A couple years ago, I was over at a friend’s house one day and noticed her little girl changing clothes on her Barbie, only…it looked like her Barbie was wearing a swim suit. I asked the little girl to show me her doll and sure enough it as “wearing” a bathing suit. My friend had taken a simple black sharpie and drawn a swimsuit on each of her little girl’s Barbie dolls so that they were never just left lying around “naked.”
Fast forward a few years and here I am I standing in the doorway of my kids playroom looking at all the fun toys they have. Josiah loves cars and blocks and especially trains. Addi really enjoys puzzles, whipping up something yummy in her kitchen, and playing with her dolls and her dollhouse. As they are getting a little older I’m trying, like every parent, to teach my kids to clean up toys when they are finished playing with them. We practice putting things back in their “right spot” a LOT! However, with Barbie dolls, it’s a little tricky. You see, they have these pesky things called CLOTHES that are easy to take off but almost impossible to put back on (especially for a 3 year old). Quiet often this ends up frustrating Addi because she can’t clean up “all da way.”
That’s when I remembered the bathing suits. I ran the idea by Addi and she was so excited. She told me she wanted one to have a pink swimsuit and another one to have purple one. I didn’t have anything but black sharpies on hand so I racked my brain and decided to go with fingernail polish! Talk about some fun color options!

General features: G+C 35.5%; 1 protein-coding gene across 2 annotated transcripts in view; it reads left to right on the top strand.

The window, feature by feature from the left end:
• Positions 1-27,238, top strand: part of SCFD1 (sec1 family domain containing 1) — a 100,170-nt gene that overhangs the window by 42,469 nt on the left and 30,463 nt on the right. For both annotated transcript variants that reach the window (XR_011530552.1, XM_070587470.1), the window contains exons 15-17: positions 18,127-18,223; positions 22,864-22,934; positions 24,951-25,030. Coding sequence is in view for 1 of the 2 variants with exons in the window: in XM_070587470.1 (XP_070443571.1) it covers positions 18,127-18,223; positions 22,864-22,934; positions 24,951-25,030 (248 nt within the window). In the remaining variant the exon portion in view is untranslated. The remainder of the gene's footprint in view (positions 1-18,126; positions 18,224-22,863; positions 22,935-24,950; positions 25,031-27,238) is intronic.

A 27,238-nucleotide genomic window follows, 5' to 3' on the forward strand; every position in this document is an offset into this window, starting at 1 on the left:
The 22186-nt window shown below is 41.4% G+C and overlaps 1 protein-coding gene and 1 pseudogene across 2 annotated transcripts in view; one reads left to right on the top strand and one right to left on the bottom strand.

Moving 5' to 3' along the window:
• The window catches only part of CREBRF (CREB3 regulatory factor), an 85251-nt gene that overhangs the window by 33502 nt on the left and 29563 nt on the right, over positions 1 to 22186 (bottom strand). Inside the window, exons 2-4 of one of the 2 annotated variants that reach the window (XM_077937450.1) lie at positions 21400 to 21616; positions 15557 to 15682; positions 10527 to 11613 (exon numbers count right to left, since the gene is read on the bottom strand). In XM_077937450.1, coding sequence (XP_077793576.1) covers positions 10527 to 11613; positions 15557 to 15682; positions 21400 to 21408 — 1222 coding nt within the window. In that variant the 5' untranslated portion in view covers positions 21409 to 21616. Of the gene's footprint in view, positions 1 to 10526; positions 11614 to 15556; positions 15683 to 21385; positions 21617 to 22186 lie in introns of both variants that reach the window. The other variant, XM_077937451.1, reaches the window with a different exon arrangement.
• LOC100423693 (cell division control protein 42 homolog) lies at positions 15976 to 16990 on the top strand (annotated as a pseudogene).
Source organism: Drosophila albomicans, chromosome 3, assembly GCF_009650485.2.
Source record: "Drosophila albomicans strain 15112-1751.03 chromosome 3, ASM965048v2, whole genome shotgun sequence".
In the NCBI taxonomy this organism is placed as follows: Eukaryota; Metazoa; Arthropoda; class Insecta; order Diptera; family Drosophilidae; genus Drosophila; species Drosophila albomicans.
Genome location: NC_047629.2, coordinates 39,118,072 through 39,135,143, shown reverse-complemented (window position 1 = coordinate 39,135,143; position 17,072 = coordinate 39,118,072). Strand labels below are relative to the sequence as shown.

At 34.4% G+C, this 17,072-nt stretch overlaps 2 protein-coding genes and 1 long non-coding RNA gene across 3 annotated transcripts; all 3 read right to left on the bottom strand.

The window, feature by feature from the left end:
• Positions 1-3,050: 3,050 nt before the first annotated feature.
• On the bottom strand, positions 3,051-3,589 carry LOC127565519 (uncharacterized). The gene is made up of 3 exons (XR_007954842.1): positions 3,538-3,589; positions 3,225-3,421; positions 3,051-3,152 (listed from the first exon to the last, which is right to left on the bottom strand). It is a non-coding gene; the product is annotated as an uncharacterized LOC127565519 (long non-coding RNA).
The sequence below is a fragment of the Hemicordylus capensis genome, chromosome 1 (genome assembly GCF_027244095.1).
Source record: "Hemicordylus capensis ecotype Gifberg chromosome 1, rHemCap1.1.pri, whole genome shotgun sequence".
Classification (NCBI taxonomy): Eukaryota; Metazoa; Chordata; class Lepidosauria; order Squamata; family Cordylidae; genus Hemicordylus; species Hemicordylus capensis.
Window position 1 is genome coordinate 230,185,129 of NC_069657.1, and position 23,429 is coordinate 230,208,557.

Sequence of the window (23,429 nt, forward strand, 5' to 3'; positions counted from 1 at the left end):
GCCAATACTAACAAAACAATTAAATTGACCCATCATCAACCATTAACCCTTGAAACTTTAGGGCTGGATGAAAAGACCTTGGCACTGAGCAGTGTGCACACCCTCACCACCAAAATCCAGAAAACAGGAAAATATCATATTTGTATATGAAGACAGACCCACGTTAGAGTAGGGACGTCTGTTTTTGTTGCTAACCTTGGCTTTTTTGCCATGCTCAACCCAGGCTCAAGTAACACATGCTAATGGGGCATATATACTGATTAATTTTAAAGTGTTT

Now, I’m sure some of you are already mocking me. “Painting a bathing suit on a Barbie so it’s not naked…what kind of prude is this lady?” Others might be thinking, “Wow, what a great idea.” First, let me remind you it wasn’t my idea but either way I think it is perfect for our family and it helps spur on conversation about some things we want our children to learn.
So, if you’ll indulge me, I would love to clear up some possible misconceptions you might be having and share with you a few of the real reasons why I decided to paint bathing suits on my daughters dolls.
To start, I’m not covering Barbie because I believe there is something shameful about the human body. That’s absolutely ridiculous and I believe just the opposite. I think God created us (males and females) absolutely beautiful. I am very comfortable talking with my children about our bodies and how we can delight that God made each person unique and special. My kids (ages 2 and 3) sometimes see me change clothes. We don’t make a habit of it, but if they walk in the room I don’t yell at them or cower into the closet. They have been known for busting into the bathroom when I’ve snuck away to use the restroom and have forgotten to lock the door. Addi saw me nurse Josiah until he was 9 months old and we are comfortable letting other moms nurse around us. They are still pretty young so we still let them take a bath together and during our potty training attempts we typically have quite a bit of “nakie” time. We definitely do not foster an atmosphere where the body is seen as embarrassing or shameful.
Now, please don’t misunderstand, we do value modesty in our home. We try to teach Addi not to show her panties when she is wearing a skirt or dress. We make sure they understand that they are not allowed to wrestle in the bathtub and we have a general rule that they can’t wrestle with friends of the opposite sex. I’m not going to go into any other specifics but the point is, I don’t feel they are going to learn much about modesty by looking at a painted swimsuit on a doll.